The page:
I expect investors to continue tuning out the geopolitical drama and to focus on the trade war and the Fed. The news flow on those two topics is likely to largely dominate stock market performance this week, in my view. However, we will want to follow earnings season closely – this week, many major global banks will be reporting earnings, and stocks may begin paying attention.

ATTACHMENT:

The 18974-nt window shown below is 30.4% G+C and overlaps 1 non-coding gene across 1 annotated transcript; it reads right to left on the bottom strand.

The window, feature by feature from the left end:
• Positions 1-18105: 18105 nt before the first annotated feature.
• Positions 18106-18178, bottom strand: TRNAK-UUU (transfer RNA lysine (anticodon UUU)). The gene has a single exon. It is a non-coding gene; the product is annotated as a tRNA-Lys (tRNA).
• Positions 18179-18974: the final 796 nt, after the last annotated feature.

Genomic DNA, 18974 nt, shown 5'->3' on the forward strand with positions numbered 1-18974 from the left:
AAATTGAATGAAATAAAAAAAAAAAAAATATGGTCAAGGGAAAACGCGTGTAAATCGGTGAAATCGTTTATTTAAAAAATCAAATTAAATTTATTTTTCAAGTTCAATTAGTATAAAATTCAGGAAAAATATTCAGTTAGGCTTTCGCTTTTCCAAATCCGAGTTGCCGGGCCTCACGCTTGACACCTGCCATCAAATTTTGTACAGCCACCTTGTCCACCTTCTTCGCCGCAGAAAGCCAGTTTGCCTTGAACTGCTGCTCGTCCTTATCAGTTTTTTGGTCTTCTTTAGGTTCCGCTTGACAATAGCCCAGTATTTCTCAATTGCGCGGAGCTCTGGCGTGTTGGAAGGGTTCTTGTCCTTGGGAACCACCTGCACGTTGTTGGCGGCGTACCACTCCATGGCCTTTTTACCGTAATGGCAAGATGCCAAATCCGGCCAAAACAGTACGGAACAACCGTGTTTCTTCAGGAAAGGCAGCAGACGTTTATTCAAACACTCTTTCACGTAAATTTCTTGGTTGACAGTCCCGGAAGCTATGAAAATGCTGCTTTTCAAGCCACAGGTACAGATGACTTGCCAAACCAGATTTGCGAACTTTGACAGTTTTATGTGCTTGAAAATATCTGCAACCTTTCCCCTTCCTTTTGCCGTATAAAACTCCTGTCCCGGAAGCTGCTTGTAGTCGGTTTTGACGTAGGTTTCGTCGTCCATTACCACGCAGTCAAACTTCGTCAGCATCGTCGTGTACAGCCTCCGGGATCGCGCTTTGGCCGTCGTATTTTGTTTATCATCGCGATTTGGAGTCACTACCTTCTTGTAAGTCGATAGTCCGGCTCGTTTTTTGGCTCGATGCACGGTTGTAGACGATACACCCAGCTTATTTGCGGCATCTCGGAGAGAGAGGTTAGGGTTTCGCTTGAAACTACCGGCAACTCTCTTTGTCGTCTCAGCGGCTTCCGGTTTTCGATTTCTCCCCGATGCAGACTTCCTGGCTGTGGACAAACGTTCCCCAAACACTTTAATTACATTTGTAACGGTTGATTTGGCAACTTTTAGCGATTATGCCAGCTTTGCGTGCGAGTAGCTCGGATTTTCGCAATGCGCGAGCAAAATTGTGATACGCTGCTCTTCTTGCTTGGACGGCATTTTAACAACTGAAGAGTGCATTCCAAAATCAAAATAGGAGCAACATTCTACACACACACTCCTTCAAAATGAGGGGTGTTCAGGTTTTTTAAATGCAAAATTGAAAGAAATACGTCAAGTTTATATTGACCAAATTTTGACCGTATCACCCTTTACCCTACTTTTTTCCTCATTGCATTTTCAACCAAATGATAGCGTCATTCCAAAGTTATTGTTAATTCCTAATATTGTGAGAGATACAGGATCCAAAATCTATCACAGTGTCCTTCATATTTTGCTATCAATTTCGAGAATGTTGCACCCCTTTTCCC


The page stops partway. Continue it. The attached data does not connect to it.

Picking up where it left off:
Finally, we will also want to closely follow China’s gross domestic product (GDP) growth, which will be released at the end of this week. Today (Jan. 14) the Chinese government announced that Chinese exports fell 4.4% in December from a year earlier, while imports fell 7.6% from a year earlier.1 Investors immediately began to punish any U.S. stocks with significant exposure to China, suggesting that markets could get spooked by a disappointing GDP growth number from China. I don’t expect any great disappointment with GDP growth because of China’s ramp up in domestic spending, but we will want to examine the data closely.